June 4, 2014 at 5:49 pm

Police and fire retirees have questions, concerns about Detroit bankruptcy plan

Detroit — The city’s Police and Fire Retirement System on Wednesday fielded hours of questions from a crowd of several hundred that packed the IBEW Hall on Abbott Street during its first informational meeting on Detroit’s bankruptcy Plan of Adjustment.

The inquiries, provided mainly on written note cards from unidentified audience members, ranged from concerns over healthcare, the Michigan Legislature-approved “grand bargain,” ongoing collective bargaining negotiations for public safety unions, emergency management and constitutional rights.

The fund’s bankruptcy and restructuring teams first gave an hour-long overview to the crowd, detailing the key developments in Detroit’s bankruptcy case and the impact of the proposed plan on the accrued benefits of Detroit’s active and retired police and firefighters.

More than 32,000 past and present Detroit city workers must return their vote on the debt-cutting plan by July 11.

Kevin Kemp, a retired Detroit police officer, said he came to Wednesday’s meeting to see what information was put out. But Kemp said he cast his ballot the day after he got it in the mail.

“I didn’t accept any cuts,” said Kemp, who worked for the city for 27 years. “I worked for my pension, I earned my pension, I should be paid my pension.”

Kemp added the information “doesn’t sound good for retirees.” But if it’s approved, his hands are tied.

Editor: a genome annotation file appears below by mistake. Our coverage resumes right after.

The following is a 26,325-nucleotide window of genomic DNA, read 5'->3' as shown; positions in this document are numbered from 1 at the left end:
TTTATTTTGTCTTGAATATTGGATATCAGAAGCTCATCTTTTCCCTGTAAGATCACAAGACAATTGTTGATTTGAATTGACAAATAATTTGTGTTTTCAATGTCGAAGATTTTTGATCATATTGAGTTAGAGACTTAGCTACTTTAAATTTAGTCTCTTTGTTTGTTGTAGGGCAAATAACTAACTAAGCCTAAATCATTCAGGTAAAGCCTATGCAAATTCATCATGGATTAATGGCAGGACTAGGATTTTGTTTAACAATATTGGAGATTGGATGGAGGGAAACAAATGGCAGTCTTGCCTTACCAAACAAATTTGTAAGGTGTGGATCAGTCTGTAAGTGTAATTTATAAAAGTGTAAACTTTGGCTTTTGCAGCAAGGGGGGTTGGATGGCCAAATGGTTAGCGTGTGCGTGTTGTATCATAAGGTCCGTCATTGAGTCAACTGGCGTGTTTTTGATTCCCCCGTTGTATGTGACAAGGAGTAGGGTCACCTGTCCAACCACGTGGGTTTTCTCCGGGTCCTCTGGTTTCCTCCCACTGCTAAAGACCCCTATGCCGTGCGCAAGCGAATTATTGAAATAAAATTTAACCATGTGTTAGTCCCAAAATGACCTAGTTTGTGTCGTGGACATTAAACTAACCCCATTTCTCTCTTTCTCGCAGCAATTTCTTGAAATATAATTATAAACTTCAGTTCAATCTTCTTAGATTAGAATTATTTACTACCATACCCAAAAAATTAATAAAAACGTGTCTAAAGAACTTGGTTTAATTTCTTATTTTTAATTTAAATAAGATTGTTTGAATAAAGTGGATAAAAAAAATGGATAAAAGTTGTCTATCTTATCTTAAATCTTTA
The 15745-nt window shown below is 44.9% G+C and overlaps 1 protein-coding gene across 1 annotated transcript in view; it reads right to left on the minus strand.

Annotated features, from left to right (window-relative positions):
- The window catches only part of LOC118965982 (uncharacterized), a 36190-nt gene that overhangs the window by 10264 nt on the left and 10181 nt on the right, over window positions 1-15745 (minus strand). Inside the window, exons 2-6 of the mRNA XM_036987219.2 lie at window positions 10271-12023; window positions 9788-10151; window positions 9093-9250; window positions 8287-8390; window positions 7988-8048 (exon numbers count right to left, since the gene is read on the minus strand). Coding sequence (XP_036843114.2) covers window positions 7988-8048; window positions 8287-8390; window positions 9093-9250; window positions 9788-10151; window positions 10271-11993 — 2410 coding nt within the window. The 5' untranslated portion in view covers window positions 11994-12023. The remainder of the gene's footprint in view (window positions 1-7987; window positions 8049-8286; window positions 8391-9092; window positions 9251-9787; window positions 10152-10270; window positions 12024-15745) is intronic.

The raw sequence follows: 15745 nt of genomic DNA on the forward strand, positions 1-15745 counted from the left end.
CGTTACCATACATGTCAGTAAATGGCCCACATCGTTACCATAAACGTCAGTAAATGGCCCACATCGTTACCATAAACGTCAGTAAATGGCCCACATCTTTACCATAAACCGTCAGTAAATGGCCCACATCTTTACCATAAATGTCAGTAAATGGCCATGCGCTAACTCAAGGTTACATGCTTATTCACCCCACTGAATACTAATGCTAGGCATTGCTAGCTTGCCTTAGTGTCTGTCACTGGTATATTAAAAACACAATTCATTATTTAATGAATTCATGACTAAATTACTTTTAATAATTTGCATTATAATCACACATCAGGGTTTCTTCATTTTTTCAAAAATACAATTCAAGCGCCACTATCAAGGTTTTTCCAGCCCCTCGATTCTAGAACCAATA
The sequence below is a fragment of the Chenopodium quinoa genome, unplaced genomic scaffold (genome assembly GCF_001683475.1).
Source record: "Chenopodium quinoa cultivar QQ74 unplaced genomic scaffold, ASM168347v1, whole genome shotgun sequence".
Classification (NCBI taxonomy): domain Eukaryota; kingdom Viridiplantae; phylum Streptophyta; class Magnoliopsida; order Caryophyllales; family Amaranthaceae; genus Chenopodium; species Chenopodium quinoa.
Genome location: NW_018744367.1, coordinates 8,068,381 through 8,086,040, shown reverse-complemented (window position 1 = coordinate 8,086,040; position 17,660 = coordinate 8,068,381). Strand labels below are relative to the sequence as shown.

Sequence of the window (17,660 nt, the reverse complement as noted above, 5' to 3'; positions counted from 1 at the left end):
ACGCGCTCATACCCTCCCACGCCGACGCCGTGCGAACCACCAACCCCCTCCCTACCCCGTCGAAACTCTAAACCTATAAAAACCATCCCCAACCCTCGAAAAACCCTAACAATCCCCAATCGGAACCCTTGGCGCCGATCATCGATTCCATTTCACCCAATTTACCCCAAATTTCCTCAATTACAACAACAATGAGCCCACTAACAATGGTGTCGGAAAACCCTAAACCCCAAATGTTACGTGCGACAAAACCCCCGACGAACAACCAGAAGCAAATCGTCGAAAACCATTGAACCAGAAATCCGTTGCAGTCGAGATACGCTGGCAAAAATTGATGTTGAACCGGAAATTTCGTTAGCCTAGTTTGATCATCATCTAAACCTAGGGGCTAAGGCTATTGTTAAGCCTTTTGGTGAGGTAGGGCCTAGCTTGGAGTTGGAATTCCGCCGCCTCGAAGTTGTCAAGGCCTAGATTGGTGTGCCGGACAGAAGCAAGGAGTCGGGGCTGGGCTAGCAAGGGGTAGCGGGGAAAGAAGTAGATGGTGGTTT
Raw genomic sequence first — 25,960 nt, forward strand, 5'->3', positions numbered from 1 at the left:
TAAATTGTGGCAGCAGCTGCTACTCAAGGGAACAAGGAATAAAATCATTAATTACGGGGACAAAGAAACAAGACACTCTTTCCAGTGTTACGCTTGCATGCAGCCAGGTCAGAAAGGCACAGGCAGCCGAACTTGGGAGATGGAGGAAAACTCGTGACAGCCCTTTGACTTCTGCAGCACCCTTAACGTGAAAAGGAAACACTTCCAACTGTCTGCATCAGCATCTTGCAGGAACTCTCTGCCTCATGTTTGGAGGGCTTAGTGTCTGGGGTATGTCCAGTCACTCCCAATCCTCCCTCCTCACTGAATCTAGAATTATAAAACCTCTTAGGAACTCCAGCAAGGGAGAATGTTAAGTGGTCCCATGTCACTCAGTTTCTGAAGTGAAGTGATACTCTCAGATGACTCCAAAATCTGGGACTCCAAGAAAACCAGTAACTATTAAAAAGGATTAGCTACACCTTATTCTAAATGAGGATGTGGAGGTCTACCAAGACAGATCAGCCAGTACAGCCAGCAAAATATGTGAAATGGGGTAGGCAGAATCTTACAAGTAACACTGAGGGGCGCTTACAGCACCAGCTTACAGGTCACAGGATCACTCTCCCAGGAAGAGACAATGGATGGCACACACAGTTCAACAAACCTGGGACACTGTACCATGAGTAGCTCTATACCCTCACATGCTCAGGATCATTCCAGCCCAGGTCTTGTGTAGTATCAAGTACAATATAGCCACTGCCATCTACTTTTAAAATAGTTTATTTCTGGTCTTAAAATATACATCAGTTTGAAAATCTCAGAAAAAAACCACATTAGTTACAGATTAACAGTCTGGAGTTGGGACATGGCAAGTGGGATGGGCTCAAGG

“It’s not a whole lot that you can do once it comes down the tube,” he said.

Others, including retired firefighter Willie Sutton, say they intend to vote yes. He’s afraid of what the outcome will be otherwise.

“If you vote no, it goes to an alternative plan,” said Sutton, 68, who served 26 years. “In that case, we’ll definitely lose a lot of money.”

Last month, each voter received a packet from the city containing individualized dollar figures for each retiree, with details of his or her current pension benefit and reduced benefit if the plan is approved. It also details the deeper cuts being proposed if it doesn’t win approval.

The meeting comes a day after the state Legislature sent a nine-bill package to Gov. Rick Snyder that’s tied to a so-called grand bargain that calls for an up-front payment of $195 million from the state to bolster Detroit pensions and long-term oversight of the city’s finances.

A majority of retirees holding claim to two-thirds of Detroit’s pension and health care debt must vote in favor of the plan for the city to secure $816 million in state aid and private funding.

That money pledge is tied to a package of bills approved by the state House on May 22 and the Michigan Senate on Tuesday, to shield city-owned art from cuts. If pensioners reject the deal, U.S. Bankruptcy Judge Steven Rhodes could force deeper benefit reductions on retirees.

Detroit police officer Mark Golembiewski said the state is after a “yes” vote just so it can “get this done.”